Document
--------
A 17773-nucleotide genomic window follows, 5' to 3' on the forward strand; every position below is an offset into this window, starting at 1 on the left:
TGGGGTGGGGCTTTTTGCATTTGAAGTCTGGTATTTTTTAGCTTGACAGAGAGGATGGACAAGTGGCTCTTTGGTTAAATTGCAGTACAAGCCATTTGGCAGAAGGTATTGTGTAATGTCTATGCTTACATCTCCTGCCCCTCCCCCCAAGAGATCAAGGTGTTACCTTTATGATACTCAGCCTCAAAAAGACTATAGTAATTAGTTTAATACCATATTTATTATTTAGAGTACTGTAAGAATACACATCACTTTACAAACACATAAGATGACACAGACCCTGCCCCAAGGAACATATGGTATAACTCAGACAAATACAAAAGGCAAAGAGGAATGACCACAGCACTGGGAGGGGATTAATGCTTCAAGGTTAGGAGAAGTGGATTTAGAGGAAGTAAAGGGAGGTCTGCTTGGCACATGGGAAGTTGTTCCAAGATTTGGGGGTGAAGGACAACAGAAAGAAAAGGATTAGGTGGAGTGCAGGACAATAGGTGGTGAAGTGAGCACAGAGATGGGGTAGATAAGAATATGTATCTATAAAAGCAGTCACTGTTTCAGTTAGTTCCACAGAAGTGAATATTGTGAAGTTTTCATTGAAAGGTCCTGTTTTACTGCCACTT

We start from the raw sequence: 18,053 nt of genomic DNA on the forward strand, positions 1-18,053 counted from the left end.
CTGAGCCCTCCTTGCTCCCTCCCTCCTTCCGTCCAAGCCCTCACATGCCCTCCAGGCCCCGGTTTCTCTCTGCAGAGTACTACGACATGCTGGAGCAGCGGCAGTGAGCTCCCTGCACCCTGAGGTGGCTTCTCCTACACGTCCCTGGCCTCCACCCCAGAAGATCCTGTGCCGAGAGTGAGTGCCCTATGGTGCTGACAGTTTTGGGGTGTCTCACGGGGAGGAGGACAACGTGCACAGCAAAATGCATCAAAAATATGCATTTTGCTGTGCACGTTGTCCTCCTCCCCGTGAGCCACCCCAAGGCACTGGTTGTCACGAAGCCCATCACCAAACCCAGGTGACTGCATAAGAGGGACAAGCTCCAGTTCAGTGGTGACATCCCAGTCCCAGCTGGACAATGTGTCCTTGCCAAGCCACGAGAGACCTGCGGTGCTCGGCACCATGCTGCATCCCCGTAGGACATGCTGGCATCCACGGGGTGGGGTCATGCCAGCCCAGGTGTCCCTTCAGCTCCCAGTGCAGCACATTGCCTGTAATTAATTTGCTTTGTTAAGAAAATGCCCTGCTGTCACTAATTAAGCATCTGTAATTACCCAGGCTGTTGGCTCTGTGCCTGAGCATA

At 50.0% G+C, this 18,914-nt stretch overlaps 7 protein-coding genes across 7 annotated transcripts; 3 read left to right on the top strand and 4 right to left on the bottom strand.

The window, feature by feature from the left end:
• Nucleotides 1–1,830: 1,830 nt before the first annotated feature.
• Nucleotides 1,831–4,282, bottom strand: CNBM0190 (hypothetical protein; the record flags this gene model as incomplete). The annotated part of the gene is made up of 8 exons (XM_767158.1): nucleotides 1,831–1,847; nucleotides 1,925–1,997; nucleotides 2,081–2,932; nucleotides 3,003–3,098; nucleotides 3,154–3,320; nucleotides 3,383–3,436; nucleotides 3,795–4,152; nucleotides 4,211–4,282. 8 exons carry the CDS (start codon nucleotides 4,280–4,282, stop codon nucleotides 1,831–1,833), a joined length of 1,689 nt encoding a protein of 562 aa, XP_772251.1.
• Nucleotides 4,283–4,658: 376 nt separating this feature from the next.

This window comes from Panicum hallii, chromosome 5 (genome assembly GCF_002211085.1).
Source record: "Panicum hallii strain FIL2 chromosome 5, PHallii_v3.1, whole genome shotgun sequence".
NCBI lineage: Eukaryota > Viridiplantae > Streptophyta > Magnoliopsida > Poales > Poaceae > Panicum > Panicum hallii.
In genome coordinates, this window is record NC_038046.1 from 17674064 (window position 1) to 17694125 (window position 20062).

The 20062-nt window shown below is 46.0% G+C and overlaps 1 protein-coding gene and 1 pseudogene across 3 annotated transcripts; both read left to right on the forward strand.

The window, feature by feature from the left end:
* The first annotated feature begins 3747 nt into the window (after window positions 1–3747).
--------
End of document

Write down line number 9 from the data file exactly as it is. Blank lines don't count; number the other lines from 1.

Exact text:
• Nucleotides 4,283–4,658: 376 nt separating this feature from the next.